Journalists hanging out online were the first to hear of Microsoft’s latest online misadventures. The discussion started when John Callan, a Microsoft reporter, tried to join a journalism-oriented private mailing list. Word spread quickly that Microsoft was setting up a news service and debate raged on.
Within a few days, Microsoft had denied rumors of any plan to set up a full-fledged news service. “The extent [of the Microsoft News Service] will be in making decisions such as giving one story a bigger headline and another one a smaller,” said Bill Miller, director of marketing for the Microsoft Online Services group. “John was misinterpreted in what he was saying,” added George Meng, lead product manager for the Microsoft Network.
The service, which was announced at the same time as Microsoft Network, will offer customized news to the Network’s users. This means the news service will add graphics to stories pulled from different sources and create links to MSnet-relevant bulletin boards.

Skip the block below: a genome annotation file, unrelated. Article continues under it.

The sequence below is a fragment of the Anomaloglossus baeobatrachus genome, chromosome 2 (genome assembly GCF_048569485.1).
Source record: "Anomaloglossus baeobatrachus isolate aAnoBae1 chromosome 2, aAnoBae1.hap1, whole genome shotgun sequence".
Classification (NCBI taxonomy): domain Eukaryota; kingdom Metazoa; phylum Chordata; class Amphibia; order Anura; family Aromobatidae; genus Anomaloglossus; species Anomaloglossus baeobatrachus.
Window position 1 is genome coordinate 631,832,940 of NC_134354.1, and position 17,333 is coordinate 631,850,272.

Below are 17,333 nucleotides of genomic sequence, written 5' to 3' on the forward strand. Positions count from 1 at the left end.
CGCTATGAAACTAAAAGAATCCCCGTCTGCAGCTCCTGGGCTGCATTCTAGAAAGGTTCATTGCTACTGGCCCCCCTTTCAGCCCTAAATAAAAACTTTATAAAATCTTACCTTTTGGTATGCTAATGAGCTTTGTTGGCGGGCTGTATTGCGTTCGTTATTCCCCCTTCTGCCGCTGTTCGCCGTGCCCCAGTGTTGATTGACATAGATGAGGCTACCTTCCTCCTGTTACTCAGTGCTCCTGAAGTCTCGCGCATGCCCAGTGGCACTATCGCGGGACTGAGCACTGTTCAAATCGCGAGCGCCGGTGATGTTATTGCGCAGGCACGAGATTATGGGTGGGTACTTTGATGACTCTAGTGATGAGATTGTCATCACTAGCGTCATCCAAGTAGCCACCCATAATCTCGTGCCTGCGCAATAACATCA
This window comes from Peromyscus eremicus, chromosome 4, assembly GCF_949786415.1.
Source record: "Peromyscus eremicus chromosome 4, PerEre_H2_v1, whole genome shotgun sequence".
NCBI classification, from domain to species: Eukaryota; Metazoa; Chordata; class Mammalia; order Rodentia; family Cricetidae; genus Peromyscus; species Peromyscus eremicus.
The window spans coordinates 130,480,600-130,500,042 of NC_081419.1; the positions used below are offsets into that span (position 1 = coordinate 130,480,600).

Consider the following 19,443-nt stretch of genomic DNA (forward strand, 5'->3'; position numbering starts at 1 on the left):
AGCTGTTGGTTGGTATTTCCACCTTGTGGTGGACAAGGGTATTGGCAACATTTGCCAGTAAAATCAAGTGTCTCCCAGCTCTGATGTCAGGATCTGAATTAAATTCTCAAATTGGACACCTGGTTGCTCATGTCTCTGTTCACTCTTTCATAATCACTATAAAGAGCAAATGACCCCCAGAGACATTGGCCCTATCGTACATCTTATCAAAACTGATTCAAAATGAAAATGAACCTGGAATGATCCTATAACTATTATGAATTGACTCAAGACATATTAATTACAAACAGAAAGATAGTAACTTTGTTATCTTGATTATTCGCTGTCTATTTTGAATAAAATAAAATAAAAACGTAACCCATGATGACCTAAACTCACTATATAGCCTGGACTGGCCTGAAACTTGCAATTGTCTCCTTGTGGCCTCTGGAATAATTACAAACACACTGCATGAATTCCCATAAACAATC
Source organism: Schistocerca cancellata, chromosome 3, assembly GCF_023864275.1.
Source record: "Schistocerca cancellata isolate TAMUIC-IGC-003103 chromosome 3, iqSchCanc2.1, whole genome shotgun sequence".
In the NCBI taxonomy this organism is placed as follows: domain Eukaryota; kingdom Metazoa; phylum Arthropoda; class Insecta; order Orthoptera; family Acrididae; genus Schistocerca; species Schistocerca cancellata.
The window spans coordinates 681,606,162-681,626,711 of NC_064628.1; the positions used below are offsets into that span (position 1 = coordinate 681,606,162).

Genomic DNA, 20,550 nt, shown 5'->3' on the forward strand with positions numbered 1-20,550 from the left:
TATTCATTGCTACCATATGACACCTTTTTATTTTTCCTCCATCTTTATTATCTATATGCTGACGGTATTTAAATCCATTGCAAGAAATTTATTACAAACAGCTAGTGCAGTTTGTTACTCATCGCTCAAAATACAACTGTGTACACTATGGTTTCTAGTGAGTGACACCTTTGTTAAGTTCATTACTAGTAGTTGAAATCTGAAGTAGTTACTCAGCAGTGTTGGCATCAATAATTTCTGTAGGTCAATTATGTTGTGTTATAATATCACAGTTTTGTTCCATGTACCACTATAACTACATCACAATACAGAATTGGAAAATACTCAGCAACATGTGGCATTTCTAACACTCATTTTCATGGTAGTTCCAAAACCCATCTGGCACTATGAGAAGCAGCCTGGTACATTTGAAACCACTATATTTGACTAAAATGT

The service will include Microsoft Network Today, an online newsletter akin to the what’s new sections on other online services. “We will point people to interesting areas on our service and, when we connect to the Internet, to interesting areas there,” said Meng who told Web Week that the Microsoft Network would offer full Internet connectivity by the end of the year.
But larger outfits are looking at the furor over this annoucement as tempest in a teapot. “I think the Microsoft Network has a problem: If it’s going to compete with CompuServe, AOL, and Prodigy, it’s got to get some content. So I’m not surprised to hear about Microsoft scrambling to line up some stuff,” said Time Magazine’s science editor Philip Elmer-DeWitt, who supervises the magazine’s online presence. That view reverbated intemally as Microsoft officials say the 24-hour newsroom will be no different than those already ordine.
Others welcome Microsoft’s entry in the news delivery business, eyeing the creation of a real market. Brad Templeton, president of news packager Clarinet, sees Microsoft’s presence as beneficial to his business because, “If Microsoft convinces a lot of people to buy news, we will beat them on price.”